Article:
Mad man venting steam from earsWhat did I think was behind these opinions and perspectives? A lot of things. Ignorance was one, but lack of understanding of what the evidence says doesn’t explain the emotional response, the degree of resistance that some colleagues have – there’s something else going on there. I think it’s better now but the response, “it doesn’t work for everyone” was like a refrain ten years ago. I began to have to bite my lip when I heard it because it was such a common reply and I started to find it amusing. Paracetamol [Tylenol to American visitors] doesn’t work for everyone who has a headache, but we try it and see if it works, because it works for quite a lot of people. I don’t get the retort “it doesn’t work for everyone” when I talk about paracetamol. Paracetamol doesn’t get folk arguing or getting emotional.

I think part of it is feeling threatened by a process – recovery – that takes place out of the consulting room or clinic. It is non-professional, but instead of being a bad thing, this is actually perfectly healthy and the way it should be. Most of us go into the caring professions to help people, but some of us are threatened at our core when our patients need less of our help than they once did. Those of us who are like this are not very likely to have insight to see it. I think that’s part of what’s going on in some people when mutual aid comes up. It disempowers the professional.

Then there are philosophical or ideological objections. People will argue endlessly about whether the 12-step programme is spiritual or religious. For some, one is as bad as the other! They prefer to turn a blind eye to the atheist and agnostic members of AA because they undermine the firmly held objections. The bottom line is they don’t like it so they don’t think their clients should go. I’m sorry to say that there’s plenty of that around. SMART Recovery might make a difference. Then there are plenty of recovery community things, other than mutual aid, around. It doesn’t have to be like that though. It shouldn’t be like that.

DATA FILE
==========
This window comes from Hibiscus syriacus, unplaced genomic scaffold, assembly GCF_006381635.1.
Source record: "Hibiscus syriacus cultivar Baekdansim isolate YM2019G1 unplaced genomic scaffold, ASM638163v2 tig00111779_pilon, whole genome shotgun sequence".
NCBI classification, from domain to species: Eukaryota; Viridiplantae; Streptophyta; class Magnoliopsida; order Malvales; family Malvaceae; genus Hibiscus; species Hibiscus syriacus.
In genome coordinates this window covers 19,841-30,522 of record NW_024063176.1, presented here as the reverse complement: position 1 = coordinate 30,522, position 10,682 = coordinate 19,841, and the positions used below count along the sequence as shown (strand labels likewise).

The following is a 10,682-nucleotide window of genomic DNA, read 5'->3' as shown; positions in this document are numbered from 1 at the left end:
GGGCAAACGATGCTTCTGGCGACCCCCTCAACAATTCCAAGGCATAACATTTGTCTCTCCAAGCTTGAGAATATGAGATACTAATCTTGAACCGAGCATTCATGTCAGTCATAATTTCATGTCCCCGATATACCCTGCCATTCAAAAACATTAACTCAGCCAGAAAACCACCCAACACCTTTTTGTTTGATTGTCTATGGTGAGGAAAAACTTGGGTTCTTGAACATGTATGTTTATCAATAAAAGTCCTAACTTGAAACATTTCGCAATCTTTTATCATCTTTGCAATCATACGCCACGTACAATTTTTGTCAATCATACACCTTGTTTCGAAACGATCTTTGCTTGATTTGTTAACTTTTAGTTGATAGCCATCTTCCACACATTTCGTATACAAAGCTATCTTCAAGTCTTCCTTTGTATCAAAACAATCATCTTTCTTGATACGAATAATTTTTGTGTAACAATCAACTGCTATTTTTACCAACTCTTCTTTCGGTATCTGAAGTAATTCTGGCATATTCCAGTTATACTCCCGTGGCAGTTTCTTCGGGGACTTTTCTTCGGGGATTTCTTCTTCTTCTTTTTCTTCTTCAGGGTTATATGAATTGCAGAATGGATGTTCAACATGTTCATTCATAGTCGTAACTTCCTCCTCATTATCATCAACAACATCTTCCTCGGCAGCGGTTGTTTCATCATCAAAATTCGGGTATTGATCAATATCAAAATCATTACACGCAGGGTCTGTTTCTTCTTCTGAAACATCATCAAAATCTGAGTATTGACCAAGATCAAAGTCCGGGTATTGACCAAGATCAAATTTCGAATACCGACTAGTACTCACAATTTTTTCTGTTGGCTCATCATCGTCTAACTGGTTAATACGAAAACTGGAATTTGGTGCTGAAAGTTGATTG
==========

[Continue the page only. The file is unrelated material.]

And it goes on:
Getting better

Open arms.In any case, the evidence is strong and getting stronger that mutual aid, recovery community resources and connecting to other people in recovery is right at the heart of long term, sustained, healthy recovery. Professional objections to mutual aid might be heard less often these days, but my gut feeling is that the problem has not gone away. At the moment, groups like Narcotics Anonymous and Cocaine Anonymous are exploding in our area. SMART is going from strength to strength. Recovery is visible on the street and in communities. That’s great!

I still wonder though how much effort professionals put in to getting clients along to mutual aid. I do think it’s better than it was, but I think it needs to get a whole lot better still. As I say, mutual aid has an evidence base. It’s true that “It doesn’t work for everyone”, but it works for many and unless someone knows something I don’t, we don’t know who it will work for and who it won’t, so let’s give everyone a shot at it and get as many of our patients or clients connected as we can.

[This blog was previously published in June 2014]

    24 Responses to "“It doesn’t work for everyone” – a take on 12-step approaches"
    1. Greg says:

      Yep, right on Doc. I agree. Thx Mac.

    2. Innocent Abroad says:

      There is undoubtedly prejudice on the part of both medical and recovery professionals. And it’s not going to be educated away, either.

      Consider: is addiction an illness, as 12-step programmes maintain? Or is it a symptom, as psychoanalysts tell us? You’d think someone would have found out by now. That they haven’t strongly suggests that the labelling process obscures as much as it reveals.

      Near the heart of the difficulty lies the fact that “recovery” means different things to different people in recovery. Some want abstinence, some abstinence plus fellowship, while others want abstinence plus self-knowledge. And why not? After all, happiness means different things to different people, too.

    3. David Clark says:

      Great blog! Thank you.